A couple of poems this week that I think are in transit. The first fuses two separate evenings. 

She stops the car, the night is cold, the lay-by muddy, my breath smoke. She tells me to look at the moon, mercury sheens the ridged field, surf sound from distant cars. We should all see the moon when it is full.

Another night, in another place she had said: There is only now, be in this moment. A noisy rickshaw carried us past a bus stop blanketed by sleeping people, sodium glare washed out the stars.

She has the map, I would follow her anywhere.

I have been playing about with the shape/form of the poem and at the moment I think it works best as a prose poem. Watch this space
The second is an altogether different kettle of words. It comes from an event many years ago and I think I have invented a word: enambered, to describe the feeling of being totally stuck somewhere. If you have invented this word in the past, my apologies.

In The Museum of Past Hurts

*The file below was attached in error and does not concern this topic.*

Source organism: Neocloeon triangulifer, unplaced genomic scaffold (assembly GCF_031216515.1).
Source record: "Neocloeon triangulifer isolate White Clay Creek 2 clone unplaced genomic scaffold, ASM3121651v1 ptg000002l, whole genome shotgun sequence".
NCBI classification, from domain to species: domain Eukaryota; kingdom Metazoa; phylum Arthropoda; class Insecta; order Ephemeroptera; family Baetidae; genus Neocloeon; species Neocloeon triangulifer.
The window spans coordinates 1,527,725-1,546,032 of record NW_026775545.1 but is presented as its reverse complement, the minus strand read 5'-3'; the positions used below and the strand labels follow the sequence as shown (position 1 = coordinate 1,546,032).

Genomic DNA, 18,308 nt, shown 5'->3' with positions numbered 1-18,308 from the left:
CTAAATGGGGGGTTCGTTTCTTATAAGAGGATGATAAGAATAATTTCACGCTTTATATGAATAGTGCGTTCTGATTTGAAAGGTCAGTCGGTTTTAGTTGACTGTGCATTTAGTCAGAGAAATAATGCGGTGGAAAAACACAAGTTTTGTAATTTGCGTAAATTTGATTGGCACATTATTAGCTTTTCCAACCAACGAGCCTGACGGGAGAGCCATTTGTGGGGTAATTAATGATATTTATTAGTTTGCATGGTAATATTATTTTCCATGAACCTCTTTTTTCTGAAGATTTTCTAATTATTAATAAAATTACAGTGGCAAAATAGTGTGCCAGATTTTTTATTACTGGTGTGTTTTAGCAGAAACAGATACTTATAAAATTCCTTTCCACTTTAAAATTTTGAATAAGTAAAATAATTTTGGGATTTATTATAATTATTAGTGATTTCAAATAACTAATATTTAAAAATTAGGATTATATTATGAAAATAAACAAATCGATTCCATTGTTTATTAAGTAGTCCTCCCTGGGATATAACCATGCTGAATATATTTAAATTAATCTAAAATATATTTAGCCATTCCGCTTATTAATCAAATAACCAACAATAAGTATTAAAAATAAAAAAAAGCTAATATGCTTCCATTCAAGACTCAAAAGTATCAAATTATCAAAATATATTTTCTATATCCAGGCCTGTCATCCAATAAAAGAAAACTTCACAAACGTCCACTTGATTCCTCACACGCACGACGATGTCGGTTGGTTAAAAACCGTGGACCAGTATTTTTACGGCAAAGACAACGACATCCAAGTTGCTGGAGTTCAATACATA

You would polish every twisted set of tragic thoughts,
concerned that each did not lose it's value.
It was imperative, you told me, to study
every piece at the correct time, if you
were to fully feel it's impact. There was no other way you
could possibly remain enambered in misery.
So, with scrupulous precision, you rewrote exhibit titles,
the better to keep you stuck.

I only went the once, your guest, it was not to my taste,
like that discordant serious music you listened to,only with more blood.
You had dragged that ediffice with you throughout your life.
I sensed there was pride in your curatorship, after all
that museum was all you had.
This week I have been listening to Shelagh McDonald's second lp Stargazer and I think that this is the best track.
While looking for it on Youtube I came across this French tv recording of Bridget St. John from 1970. The sound could be better but what the hell...

Friday 10 October 2014


I've noticed recently that there is an increasing lack of continuity between the photos and the content of the post. I have decided not to worry about this. It would be aesthetically pleasing if they mirrored each other but seems increasingly less possible. The robot should figure in a post about The Tempest, via Forbidden Planet, but sadly does not. 
I wrote this poem two years ago. I had been talking to a man who had served in Afghanistan and he had shown me some footage. The images circled in my head for what felt like a long time, before they coalesced into this poem.